I want to highlight two terrific new pieces of scholarship that you should check out. I read them on my trip.
The first one is A Structural Vision of Habeas Corpus by Eve Brensike Primus. Here is the abstract:
For decades, scholars and judges have assumed that federal habeas corpus review of state court criminal convictions should focus on the individual rights of habeas petitioners and that the federal courts should ask whether a state prisoner is being unlawfully detained because the state violated his individual federal rights. This individualized approach to federal habeas review is expensive, time-consuming, and woefully ineffective in stopping states from violating defendants’ federal rights. Indeed, many states systematically violate criminal defendants’ federal rights with impunity. This Article proposes a new conception of federal habeas review under which the federal courts focus on states, not on individual petitioners. Federal habeas relief should be available when a state routinely violates its criminal defendants’ federal rights as part of a systemic practice. Reconfiguring federal habeas corpus review to focus on states and systemic practices would reduce redundancy, increase efficiency, and be more respectful of state institutions while, at the same time, recovering one of the original and now lost purposes of federal habeas corpus review.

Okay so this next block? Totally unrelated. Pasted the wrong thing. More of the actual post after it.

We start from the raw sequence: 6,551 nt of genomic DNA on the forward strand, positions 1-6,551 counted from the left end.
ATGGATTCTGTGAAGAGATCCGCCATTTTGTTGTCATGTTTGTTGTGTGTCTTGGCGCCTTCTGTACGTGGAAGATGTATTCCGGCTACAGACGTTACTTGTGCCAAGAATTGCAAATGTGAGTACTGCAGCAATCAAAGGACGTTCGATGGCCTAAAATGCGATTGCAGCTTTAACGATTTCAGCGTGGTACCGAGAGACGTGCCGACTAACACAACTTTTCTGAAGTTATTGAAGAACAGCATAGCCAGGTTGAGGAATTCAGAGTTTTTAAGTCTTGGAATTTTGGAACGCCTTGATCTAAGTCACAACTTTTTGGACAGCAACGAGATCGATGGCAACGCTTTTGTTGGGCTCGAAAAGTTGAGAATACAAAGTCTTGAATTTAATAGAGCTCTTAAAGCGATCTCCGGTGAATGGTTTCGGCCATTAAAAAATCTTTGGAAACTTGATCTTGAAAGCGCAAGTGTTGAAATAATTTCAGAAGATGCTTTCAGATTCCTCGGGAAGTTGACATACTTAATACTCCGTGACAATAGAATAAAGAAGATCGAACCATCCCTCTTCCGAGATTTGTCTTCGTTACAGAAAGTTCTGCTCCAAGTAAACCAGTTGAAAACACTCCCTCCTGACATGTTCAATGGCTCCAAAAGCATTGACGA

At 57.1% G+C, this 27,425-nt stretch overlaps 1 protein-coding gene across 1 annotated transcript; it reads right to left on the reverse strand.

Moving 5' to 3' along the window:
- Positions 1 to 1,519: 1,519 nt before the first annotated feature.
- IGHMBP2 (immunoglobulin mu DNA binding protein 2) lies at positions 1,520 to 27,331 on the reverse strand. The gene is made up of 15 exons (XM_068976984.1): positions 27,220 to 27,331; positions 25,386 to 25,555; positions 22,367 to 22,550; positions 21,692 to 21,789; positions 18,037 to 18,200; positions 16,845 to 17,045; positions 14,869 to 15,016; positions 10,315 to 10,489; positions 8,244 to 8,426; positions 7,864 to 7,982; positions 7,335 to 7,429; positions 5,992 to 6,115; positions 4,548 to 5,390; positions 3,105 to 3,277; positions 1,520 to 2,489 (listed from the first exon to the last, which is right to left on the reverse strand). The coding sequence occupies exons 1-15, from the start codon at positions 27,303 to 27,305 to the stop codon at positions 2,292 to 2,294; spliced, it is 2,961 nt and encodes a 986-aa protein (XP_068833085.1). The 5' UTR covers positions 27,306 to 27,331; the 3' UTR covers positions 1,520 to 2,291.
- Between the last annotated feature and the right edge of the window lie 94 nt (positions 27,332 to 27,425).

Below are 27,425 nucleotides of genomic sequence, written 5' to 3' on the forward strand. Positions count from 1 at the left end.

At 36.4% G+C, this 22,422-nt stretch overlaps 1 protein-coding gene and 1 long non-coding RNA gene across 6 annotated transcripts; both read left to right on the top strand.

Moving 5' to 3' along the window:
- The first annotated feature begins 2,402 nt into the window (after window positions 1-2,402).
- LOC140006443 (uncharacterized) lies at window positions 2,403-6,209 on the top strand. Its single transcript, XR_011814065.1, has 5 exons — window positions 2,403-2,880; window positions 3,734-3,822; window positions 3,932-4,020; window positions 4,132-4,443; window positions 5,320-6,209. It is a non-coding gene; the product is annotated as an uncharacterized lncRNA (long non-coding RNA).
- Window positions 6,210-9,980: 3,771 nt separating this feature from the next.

The second one is Impeached: The Trial of President Andrew Johnson and the Fight for Lincoln’s Legacy by David O. Stewart. It’s a blow-by-blow account that is full of fascinating details that I’m finding really useful as part of my Bingham research. The discussion of the bribes that were used to buy Johnson’s acquittal is especially fun.